One mechanism explaining the success of invasive weeds may be the production and release of allelopathic compounds by the invader that, due to a lack of co-evolutionary history, have harmful effects on plant neighbours in the introduced range.
We partially tested this hypothesis by growing seven competing native European plant species either with the introduced Solidago canadensis s.l., one of the most successful invasive plants in Europe or on soil pre-cultivated with S. canadensis. We added activated carbon to the soil to neutralize organic chemical compounds with putative allelopathic effects. Furthermore, we added
unsterilized soil inocula from the introduced (Switzerland) or native (USA) range to the soil to test potential confounding effects of soil microbes on invasion success. Untreated sterilized soil served as control.
Five out of the seven native species were more competitive against the invasive species in soils with activated carbon than without, supporting the allelopathy hypothesis. However, competitive outcomes were also influenced by the two sources of soil inoculum and by interactive effects of soil inoculum and Solidago origin suggesting that soil microbes alter allelopathic effects.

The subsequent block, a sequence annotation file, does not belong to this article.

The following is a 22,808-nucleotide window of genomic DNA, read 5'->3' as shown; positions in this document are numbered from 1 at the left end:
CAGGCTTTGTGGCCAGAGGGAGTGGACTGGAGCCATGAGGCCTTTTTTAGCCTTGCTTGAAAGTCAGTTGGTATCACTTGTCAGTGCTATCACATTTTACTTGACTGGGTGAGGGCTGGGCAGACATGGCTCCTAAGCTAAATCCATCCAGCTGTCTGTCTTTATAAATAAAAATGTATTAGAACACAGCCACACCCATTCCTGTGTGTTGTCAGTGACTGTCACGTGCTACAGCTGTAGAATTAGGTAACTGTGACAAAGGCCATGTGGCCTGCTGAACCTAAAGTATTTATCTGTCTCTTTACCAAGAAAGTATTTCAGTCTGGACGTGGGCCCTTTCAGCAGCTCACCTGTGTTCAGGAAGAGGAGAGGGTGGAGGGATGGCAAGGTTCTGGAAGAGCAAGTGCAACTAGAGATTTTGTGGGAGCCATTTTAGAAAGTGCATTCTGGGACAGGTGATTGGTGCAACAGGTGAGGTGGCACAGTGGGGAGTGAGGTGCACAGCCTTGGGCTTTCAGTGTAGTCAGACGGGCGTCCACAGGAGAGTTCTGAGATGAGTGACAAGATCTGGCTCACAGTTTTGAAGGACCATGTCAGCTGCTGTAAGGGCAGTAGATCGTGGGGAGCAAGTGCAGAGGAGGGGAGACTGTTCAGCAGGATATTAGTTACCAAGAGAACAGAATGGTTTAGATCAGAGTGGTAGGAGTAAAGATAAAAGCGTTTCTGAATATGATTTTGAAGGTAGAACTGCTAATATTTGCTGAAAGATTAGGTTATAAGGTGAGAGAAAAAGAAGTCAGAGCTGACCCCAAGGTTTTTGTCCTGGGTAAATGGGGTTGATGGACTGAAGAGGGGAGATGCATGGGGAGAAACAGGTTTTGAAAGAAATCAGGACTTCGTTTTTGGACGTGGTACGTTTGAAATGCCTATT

Achillea millefolium, the species least affected by the presence of S. canadensis and with no response to the activated carbon treatment is the only species used in this experiment reported to grow within Solidago stands in Europe, whereas the other European species tested tend to grow at the periphery of invasive Solidago stands.
Chemical analysis by LC-MS of Solidago root extracts revealed four main secondary chemical compounds with potential allelopathic effects. Root exudates of Solidago
showed a significant inhibitory effect on growth of the model plant species Arabidopsis thaliana. The magnitude of
inhibition increased with increasing concentration of the extract.
Synthesis. Levels of the four compounds were lower in
Solidago populations from the invasive range than in populations of the same ploidy level from the native range. This suggests lower investment of invasive plants into these secondary compounds, possibly because of a higher
susceptibility of plant competitors in the invasive range to these substances.